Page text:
More than anyone else, Pixley ka Isaka Seme (1881-1951) was the founder of the ANC. It was he who, on his return from long years of study in the United States and Britain, issued the call to Africans to meet in Bloemfontein in January 1912 to form a new national organization, At the meeting itself, he was the keynote speaker and the main driving force behind the creation of the South African Native National Congress (which changed its name to ANC in 1923) and then of the newspaper that he hoped would be the vehicle of Congress, Abantu-Batho.  And yet Seme is now a largely forgotten figure, though the ANC plans to devote one of its twelve months of celebration of its centenary to him. Why this relative neglect? There are a number of reasons.

Seme did not become the first President-General of Congress. He instead put forward his mentor, John Dube, who was not at the meeting in Bloemfontein, to be the organisation’s first President. Though Dube’s papers were lost on his death, Heather Hughes has recently written a splendid biography of Dube. Whether or not Seme left any papers, they too have been lost, and no substantial biography has been written. The fullest study of his life remains an article I published twenty years ago in the South African Historical Journal, based largely on a cache of his letters that were found at Howard University in the United States, letters that he had written to an African American academic, Alain Locke, whom Seme had befriended when studying at Oxford.

There are other reasons why Seme has not been held in higher esteem in the ANC. An arrogant personality, he alienated others and after 1912 his career went into steady decline. He had returned to South Africa soon after the creation of the new Union in 1910 the most highly educated African ever. His reputation was high especially because of the famous speech he had made at Columbia University on the regeneration of Africa, which had circulated widely in South Africa and showed Seme to be someone who could work wonders with words. He returned to South Africa not only with a degree from Columbia, but one from Oxford as well, and he had been called to the bar at the Middle Temple in London. It seemed that the world lay open before him. But he found it difficult to adjust to life in South Africa after his long absence, and though he soon began practicing as an attorney, and though he became Congress’s first Treasurer-General, he was always in financial difficulties. Various ventures on which he embarked failed, including buying farms in what was then the Transvaal, and he soon lost interest in Abantu-Batho, which struggled on without him. He did represent the Swazi king at a high profile legal case in London in the 1920s, but that turned out another failure when the Swazis lost their appeal to the Privy Council. Seme now began drinking to excess, and before the decade was over had been involved in an automobile accident when drunk. He claimed an honorary doctorate from Columbia though there is no evidence it was granted, and he was later struck off the roll of attorneys.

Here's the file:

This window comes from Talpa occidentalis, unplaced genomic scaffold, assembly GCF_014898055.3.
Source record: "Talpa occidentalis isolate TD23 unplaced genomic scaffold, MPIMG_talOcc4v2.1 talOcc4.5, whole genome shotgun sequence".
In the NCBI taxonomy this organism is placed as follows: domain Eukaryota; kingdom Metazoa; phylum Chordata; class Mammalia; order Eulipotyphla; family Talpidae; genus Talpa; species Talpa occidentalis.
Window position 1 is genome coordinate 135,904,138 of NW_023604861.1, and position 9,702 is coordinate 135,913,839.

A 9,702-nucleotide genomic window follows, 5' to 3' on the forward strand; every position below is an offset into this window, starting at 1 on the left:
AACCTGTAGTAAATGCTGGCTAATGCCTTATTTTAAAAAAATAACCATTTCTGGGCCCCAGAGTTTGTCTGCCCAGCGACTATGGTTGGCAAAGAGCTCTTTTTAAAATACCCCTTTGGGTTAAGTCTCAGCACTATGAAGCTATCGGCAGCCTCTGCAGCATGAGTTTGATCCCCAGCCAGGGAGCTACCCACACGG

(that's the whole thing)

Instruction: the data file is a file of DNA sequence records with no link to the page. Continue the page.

He was nevertheless chosen in 1930 to be President-General of the ANC. His tenure of that position was however another disaster. It is generally recognized that the ANC sunk to its lowest fortunes in the years when he headed the organization, which became virtually moribund. These were the years of the Great Depression, and Seme cannot be entirely blamed for what happened to the ANC, but he proved a very poor leader, who did nothing to reverse the decline in the ANC’s fortunes. Instead, he aided that decline through his inaction and difficult personality, as well as his ultra-conservative politics.

His law practice in Johannesburg – for he recovered his license to practice – is now remembered chiefly for the fact that in the early 1940s he employed Anton Lembede, founder of the ANC Youth League, as a clerk, but the new generation that Lembede represented had little time for Seme’s conservatism.  By the time he died in Johannesburg in 1951, the ANC’s revival was well underway. Albert Luthuli, who spoke at his funeral, was on the way to becoming one of the ANC’s finest and most respected leaders, who in December 1961 was to deliver in Oslo, Norway, a speech as inspirational as that Seme had given in 1906. But the ANC had good reason not to look back to Seme’s presidency, and even his role as the founder of the organisation tended to be downplayed because of the tragic failure thereafter of a man of such promise. It is hardly surprising that the ANC’s webpage devoted to Seme makes no mention of his career after 1912. For long it was Mangosutho Buthelezi of Inkatha, who had known Seme, who drew attention to his legacy, until another flawed intellectual president of the ANC, Thabo Mbeki claimed Seme’s 1906 speech at Columbia as a precursor of his own ideas of an African Renaissance. In Mbeki’s presidency, in 2006, Seme was honoured him with the Order of Luthuli in Gold, with an accompanying declaration that his life was `a model of the passion for learning, of determination and commitment’.  Will the ANC remember Seme in all his complexity and ambiguity in this its centenary year?

Chris Saunders is a retired UCT historian and now a research associate of the Centre for Conflict Resolution.